At Pints & Union, a brewpub in New Albany, Ind., a skeleton crew readies for a rush of Saturday evening to-go orders. Save the sounds of that kitchen prep, it doesn’t feel much like a restaurant anymore. The smell of beer has been replaced by the smell of bleach, while the wooden booths have long been sanitized and subsequently covered in plastic. Occasionally, a pedestrian tries to open the bright red front door —rattling it against its navy frame — but it’s been locked for weeks.
Takeout orders are now called into the restaurant and paid for via phone; once they are ready and the customer is outside, only then is the door briefly opened by a masked and gloved employee who places the carryout bag on a small table nearby to be retrieved.
According to owner Joe Phillips, this is the way Pints & Union is going to operate for the foreseeable future as a way to prevent the continued spread of the novel coronavirus. This is despite the fact that Indiana Governor Eric Holcomb cleared all restaurants in the state (save those in three “hotspot” counties: Marion, Lake, and Cass) to open at 50% capacity as of May 4.
“There’s a lack of testing in southern Indiana,” Phillips said. “There’s only one place you can get tested locally — it’s the health department — and it’s only open on Saturdays from 11 to 1, and you have to have symptoms. So no one is getting tested.”
However, in late March, the chief medical officer at Baptist Health in New Albany called Floyd County, in which the city is located, a “hotspot for the coronavirus” after over 20 people tested positive.
The amount of unknowns about the virus and its spread is, Phillips said, his largest deterrent against reopening.
“I have a huge problem with people choosing profit over people,” Phillips said. “And I would rather go bankrupt.”
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After the novel coronavirus was declared a global pandemic by the World Health Organization on March 10, most states quickly mandated the closure of restaurant dining rooms and restricted what services they could provide as a way to curb the spread. Many restaurants attempted to pivot to takeout and delivery only, while others transitioned to a completely different model, like reopening as a corner store or bodega.
All told, 45 states — including Alaska, Wyoming, South Carolina and Delaware — have since lifted or relaxed restrictions on restaurants selling to-go alcohol and cocktails as a way to boost profits.
Regardless, the global financial services firm UBS predicts that one in five restaurants could close permanently as a result of lost income during the pandemic, while an April report from the National Restaurant Association found that 11% of surveyed restaurant owners said they would likely close within the next month.
Additionally, in the wake of protests surrounding the killings of George Floyd, a 46-year-old black man who was suffocated by Derek Chauvin — a white Minneapolis police officer — and Breonna Taylor, a 26-year-old black woman who was fatally shot by Louisville Metro Police Department, many cities across the country have instituted mandatory curfews. While many restaurant owners have voiced their support for the protestors, this loss of evening business is another challenge to navigate amid the pandemic shortfall.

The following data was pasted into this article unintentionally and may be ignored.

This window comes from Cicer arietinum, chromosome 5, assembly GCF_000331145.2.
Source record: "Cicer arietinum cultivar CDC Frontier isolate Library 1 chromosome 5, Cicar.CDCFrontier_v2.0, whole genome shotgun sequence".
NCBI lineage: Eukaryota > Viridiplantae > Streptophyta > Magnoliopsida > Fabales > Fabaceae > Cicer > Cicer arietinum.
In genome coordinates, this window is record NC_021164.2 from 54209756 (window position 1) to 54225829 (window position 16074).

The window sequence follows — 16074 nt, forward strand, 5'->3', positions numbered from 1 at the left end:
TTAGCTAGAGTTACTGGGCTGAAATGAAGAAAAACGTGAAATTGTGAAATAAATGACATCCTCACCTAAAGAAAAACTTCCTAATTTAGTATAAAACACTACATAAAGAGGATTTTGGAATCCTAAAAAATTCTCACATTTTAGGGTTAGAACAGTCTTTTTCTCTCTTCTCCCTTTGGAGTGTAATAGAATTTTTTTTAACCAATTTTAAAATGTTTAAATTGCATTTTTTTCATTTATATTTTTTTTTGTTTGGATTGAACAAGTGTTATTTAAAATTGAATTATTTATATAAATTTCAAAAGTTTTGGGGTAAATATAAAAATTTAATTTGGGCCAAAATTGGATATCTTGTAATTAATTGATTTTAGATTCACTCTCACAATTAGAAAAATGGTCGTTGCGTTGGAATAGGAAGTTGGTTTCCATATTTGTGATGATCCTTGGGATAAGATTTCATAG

The restaurant industry is one that runs on infamously thin profit margins — ranging, typically, between 3-15% — so for many owners, every week they are closed to full-capacity dining brings them a step closer to permanently shuttering.
But Phillips is not the only one making the tough choice to opt out of reopening as soon as their states allow, even while many of his neighbors do.
Ryan Rogers is the owner of the Louisville-based hospitality firm HiCotton Hospitality — their brands include three of Rogers’ own restaurant concepts: his fast-casual Feast BBQ and Royal’s Hot Chicken, along with bar Vetti, which provides table service.
According to Rogers, he too is dissuaded from reopening his dining rooms right now because of the lack of a vaccination, as well as the limited access to testing.
“We do know that enclosed interior dining spaces will trap air and that our guests can’t eat or drink with their masks on,” Rogers said. “We also know that our team members did not sign up to be essential workers and potentially risk their health and safety to serve our guests. Based on the information we do know and the information we don’t know, from a human perspective it doesn’t make sense for us to risk the safety of our team members or our guests by allowing anyone to dine inside of our restaurants at this time.”
Additionally, reopening under Kentucky’s current guidelines — which allow restaurants to reopen at 33% capacity — does not make sense for Rogers’ businesses from a financial perspective.
“In our market, our restaurants are only able to be profitable because of a ratio of sales volume to staff,” he said. “To staff a restaurant with the increased staff necessary to control the capacity, as well as ‘police’ the actions of our guests, would impact this ratio in a way that would not be fiscally responsible and would potentially lead to a greater loss of revenue.”
Restaurant owners in other states that are allowing businesses to open at full or limited capacity have reported that they aren’t sure the health risk of opening is actually worth the potential financial reward. In Texas, Governor Greg Abbott allowed restaurants to reopen at 25% capacity on May 1.
The Cavalier, an East Austin restaurant and bar, has remained closed to in-person diners, shifting completely to takeout. The owners are looking at a potential June 1 reopening date.
“Governor Abbott has emphatically placed the responsibility and enforcement of safety and protocol onto the restaurant owners,” Rachelle Fox, co-owner of The Cavalier, told Eater in late April. “To open our doors in an effort to serve up to 25% of our capacity does not help our business.”